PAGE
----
The student media organization of California State University Northridge

Daily Sundial

The student media organization of California State University Northridge

Daily Sundial

The student media organization of California State University Northridge

Daily Sundial

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Plastic bags bad for planet

By Elizabeth Na

Plastic bags are extremely harmful to the environment, as are most plastics, and they have become extremely misused in normal everyday life.

If Californians seriously care about the planet, then we need to do something to stop the hazardous effects that millions of invincible, everlasting plastic bags are doing to the environment, and switch to other practical options that are already available.

Plastic bags are made from petroleum and do not biodegrade. Some experts predict the lifespan of a plastic bag ranges from 500 to 1000 years.

According to the Wisconsin Department of Natural Resources, Americans use 100 billion plastic bags every year, meaning every year, another 100 billion bags are added to the existing number. That is a lot of bags that never go away.

Environment California estimates 19 billion plastic bags are used statewide every year, accounting for almost one-fifth of the nation’s consumption. A statewide ban would cut down significantly on America’s pollution and would be a trailblazing example, as the first state to make this ban.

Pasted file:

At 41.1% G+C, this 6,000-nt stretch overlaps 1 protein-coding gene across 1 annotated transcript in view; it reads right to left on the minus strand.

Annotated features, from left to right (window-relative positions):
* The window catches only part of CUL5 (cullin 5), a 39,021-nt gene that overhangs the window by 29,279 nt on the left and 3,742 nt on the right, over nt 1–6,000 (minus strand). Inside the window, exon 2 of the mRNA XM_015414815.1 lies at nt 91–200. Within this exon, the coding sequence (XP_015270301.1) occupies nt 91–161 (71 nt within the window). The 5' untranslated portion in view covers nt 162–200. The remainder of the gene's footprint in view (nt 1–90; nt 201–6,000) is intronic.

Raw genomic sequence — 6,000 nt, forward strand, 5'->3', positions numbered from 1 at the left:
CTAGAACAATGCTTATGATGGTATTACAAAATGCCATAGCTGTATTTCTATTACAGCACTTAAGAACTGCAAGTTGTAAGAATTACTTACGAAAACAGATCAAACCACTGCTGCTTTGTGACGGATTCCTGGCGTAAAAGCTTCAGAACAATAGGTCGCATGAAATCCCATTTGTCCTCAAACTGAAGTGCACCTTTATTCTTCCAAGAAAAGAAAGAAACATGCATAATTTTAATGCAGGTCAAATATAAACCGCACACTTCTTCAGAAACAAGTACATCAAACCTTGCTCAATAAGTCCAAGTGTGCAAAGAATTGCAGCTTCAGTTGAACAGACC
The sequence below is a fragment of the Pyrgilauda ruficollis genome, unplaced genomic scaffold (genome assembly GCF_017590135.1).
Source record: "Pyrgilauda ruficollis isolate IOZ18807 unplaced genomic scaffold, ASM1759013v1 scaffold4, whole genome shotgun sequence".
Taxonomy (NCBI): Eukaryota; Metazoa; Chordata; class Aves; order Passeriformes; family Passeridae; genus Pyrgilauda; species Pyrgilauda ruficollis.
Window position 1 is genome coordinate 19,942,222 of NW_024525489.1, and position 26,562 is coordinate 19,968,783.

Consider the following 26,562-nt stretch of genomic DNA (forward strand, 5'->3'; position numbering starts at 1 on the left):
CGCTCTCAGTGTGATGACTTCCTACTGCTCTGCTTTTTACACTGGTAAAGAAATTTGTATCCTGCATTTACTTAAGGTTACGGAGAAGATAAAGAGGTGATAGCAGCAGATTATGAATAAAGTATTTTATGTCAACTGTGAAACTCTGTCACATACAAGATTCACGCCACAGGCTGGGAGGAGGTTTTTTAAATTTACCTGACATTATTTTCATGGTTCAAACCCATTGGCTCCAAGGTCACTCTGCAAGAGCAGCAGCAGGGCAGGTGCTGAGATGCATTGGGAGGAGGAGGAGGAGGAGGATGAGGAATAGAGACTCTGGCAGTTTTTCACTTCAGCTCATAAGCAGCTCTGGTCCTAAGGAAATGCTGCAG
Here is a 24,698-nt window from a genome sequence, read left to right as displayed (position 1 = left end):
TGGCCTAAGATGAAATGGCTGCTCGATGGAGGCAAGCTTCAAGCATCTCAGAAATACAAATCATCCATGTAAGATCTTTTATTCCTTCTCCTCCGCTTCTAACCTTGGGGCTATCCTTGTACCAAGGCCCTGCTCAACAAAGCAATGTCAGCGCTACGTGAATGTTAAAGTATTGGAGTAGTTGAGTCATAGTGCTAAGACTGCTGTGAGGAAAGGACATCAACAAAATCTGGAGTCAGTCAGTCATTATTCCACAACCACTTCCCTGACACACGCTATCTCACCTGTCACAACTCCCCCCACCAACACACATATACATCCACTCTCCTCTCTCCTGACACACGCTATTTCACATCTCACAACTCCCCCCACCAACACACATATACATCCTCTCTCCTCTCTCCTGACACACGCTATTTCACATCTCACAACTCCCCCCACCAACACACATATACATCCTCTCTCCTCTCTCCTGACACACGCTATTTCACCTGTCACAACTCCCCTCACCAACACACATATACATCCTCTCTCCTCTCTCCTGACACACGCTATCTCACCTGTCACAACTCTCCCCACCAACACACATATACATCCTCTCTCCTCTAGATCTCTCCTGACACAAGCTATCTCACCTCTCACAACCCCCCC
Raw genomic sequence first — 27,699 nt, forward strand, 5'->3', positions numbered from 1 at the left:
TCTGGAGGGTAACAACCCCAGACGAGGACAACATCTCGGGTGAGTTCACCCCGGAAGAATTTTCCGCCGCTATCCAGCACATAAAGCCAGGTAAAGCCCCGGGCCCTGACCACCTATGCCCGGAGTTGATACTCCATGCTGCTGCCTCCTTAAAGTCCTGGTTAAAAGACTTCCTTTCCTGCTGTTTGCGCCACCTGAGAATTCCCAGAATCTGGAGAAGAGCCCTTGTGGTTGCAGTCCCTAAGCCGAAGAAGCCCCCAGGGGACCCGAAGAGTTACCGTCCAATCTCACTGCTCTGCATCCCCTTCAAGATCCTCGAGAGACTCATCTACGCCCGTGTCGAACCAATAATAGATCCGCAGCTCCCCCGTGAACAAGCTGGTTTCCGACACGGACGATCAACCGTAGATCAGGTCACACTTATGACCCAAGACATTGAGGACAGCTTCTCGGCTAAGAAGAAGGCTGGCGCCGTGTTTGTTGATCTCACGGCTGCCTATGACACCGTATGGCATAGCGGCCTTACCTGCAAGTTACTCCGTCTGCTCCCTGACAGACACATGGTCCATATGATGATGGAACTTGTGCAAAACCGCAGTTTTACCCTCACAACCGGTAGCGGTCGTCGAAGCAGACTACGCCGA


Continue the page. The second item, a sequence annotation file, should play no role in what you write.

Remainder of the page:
And pollution is absolutely the correct term. The Environmental Protection Agency reports only 5.2 percent of all plastic bags are recycled, meaning the rest find their way to landfills, streets, the ocean, and almost anywhere else they don’t belong. This automatically undermines any argument saying disposable bags are generally reused. With such a small percentage being recycled, it is clear that most people do not have a use for them except as just one-time disposable bags most of the time.

Solutions to the plastic bag problem are anticlimactic, like paper and reusable bags, but they are the only environmentally friendly options we have. Paper bags are a wiser alternative, despite the fact they are more expensive. They decompose in a few months and when they are made from recycled paper, there are few downsides to using them. Consumers should be charged 5 to 10 cents per paper bag and since they should be reusable, they would start piling up around the house after a few trips.

The most resourceful and environmental option is the reusable bag. They generally cost from $1 to $5 and they can be washed and reused from that first purchase onwards and they would cut down on waste from all angles.

The state legislature should ban plastic bags and it should eventually become national policy.

***Elizabeth Na wrote this article as part of a debate for Comm 225.

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